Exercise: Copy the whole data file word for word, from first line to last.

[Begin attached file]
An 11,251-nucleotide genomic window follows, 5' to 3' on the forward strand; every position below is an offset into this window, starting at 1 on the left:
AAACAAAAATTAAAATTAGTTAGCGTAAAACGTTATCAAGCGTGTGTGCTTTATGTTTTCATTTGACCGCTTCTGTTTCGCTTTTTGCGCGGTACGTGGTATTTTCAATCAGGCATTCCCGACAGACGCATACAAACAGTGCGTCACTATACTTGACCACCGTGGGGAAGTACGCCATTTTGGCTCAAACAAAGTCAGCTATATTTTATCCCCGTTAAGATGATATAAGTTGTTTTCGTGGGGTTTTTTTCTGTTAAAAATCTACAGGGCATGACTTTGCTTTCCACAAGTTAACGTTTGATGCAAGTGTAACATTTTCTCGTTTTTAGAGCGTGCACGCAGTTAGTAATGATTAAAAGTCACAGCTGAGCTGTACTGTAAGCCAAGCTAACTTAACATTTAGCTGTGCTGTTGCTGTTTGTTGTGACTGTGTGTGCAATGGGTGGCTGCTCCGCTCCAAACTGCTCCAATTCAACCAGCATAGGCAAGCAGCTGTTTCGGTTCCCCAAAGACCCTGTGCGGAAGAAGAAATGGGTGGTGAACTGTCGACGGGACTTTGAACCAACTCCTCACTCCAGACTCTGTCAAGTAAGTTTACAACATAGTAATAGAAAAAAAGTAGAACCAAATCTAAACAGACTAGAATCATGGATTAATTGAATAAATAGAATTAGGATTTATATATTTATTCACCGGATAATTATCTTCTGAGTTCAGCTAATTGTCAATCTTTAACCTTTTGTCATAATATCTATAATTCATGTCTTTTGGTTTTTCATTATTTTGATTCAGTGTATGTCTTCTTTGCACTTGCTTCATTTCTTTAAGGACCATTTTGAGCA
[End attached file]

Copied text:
An 11,251-nucleotide genomic window follows, 5' to 3' on the forward strand; every position below is an offset into this window, starting at 1 on the left:
AAACAAAAATTAAAATTAGTTAGCGTAAAACGTTATCAAGCGTGTGTGCTTTATGTTTTCATTTGACCGCTTCTGTTTCGCTTTTTGCGCGGTACGTGGTATTTTCAATCAGGCATTCCCGACAGACGCATACAAACAGTGCGTCACTATACTTGACCACCGTGGGGAAGTACGCCATTTTGGCTCAAACAAAGTCAGCTATATTTTATCCCCGTTAAGATGATATAAGTTGTTTTCGTGGGGTTTTTTTCTGTTAAAAATCTACAGGGCATGACTTTGCTTTCCACAAGTTAACGTTTGATGCAAGTGTAACATTTTCTCGTTTTTAGAGCGTGCACGCAGTTAGTAATGATTAAAAGTCACAGCTGAGCTGTACTGTAAGCCAAGCTAACTTAACATTTAGCTGTGCTGTTGCTGTTTGTTGTGACTGTGTGTGCAATGGGTGGCTGCTCCGCTCCAAACTGCTCCAATTCAACCAGCATAGGCAAGCAGCTGTTTCGGTTCCCCAAAGACCCTGTGCGGAAGAAGAAATGGGTGGTGAACTGTCGACGGGACTTTGAACCAACTCCTCACTCCAGACTCTGTCAAGTAAGTTTACAACATAGTAATAGAAAAAAAGTAGAACCAAATCTAAACAGACTAGAATCATGGATTAATTGAATAAATAGAATTAGGATTTATATATTTATTCACCGGATAATTATCTTCTGAGTTCAGCTAATTGTCAATCTTTAACCTTTTGTCATAATATCTATAATTCATGTCTTTTGGTTTTTCATTATTTTGATTCAGTGTATGTCTTCTTTGCACTTGCTTCATTTCTTTAAGGACCATTTTGAGCA